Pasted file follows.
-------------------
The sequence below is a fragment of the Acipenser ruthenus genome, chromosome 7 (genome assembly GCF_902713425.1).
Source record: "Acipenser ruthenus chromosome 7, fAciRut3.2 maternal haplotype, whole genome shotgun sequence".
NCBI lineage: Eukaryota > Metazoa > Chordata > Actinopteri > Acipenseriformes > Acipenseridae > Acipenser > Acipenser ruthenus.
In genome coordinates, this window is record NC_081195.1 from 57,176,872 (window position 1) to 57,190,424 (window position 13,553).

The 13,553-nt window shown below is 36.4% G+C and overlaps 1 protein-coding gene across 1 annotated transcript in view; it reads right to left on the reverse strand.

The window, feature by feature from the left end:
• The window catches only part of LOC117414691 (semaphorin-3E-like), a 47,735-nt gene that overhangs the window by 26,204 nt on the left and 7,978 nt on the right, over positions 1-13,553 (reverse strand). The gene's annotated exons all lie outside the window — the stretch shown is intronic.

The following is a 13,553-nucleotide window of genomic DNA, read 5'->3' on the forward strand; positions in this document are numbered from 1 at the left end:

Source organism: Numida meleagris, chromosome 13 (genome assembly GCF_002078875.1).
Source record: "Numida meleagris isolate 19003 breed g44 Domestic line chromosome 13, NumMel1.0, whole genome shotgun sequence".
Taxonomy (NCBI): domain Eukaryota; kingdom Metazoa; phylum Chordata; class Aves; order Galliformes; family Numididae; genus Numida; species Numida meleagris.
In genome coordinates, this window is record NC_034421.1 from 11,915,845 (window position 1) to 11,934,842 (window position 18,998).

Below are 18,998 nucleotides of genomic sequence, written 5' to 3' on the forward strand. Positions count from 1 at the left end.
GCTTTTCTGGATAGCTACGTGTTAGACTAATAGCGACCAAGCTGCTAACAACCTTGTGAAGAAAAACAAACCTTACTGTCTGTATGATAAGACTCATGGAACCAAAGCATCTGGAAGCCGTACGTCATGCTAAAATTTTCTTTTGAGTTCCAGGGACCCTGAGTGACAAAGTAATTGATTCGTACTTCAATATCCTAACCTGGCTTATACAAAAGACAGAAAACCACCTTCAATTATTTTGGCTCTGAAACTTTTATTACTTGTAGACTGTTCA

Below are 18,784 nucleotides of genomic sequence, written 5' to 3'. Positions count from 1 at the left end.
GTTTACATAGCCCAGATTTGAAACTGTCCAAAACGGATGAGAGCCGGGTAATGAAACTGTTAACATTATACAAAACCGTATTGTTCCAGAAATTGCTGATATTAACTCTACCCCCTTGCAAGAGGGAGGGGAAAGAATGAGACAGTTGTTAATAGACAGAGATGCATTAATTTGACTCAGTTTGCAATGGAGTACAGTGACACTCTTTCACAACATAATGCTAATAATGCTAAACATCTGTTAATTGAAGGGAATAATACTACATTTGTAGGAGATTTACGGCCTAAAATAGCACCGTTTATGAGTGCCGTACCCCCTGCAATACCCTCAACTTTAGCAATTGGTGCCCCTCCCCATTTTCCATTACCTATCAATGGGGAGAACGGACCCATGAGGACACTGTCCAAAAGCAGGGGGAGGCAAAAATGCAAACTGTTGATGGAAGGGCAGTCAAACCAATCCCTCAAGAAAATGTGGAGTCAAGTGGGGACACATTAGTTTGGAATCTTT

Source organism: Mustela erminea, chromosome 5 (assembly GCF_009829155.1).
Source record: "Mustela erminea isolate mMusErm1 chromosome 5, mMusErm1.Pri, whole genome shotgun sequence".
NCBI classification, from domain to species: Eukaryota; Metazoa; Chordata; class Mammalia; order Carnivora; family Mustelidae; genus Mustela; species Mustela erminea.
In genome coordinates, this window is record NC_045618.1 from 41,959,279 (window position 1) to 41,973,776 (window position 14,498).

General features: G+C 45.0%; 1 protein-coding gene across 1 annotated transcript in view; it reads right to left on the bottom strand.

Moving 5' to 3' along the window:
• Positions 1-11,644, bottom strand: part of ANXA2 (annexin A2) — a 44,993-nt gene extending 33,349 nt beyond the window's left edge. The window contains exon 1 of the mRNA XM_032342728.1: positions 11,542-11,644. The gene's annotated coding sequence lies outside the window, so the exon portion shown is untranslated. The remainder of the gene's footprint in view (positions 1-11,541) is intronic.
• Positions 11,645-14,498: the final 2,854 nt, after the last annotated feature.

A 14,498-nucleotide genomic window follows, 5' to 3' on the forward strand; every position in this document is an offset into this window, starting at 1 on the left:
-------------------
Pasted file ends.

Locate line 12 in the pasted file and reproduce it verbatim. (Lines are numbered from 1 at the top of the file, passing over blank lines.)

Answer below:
In genome coordinates, this window is record NC_034421.1 from 11,915,845 (window position 1) to 11,934,842 (window position 18,998).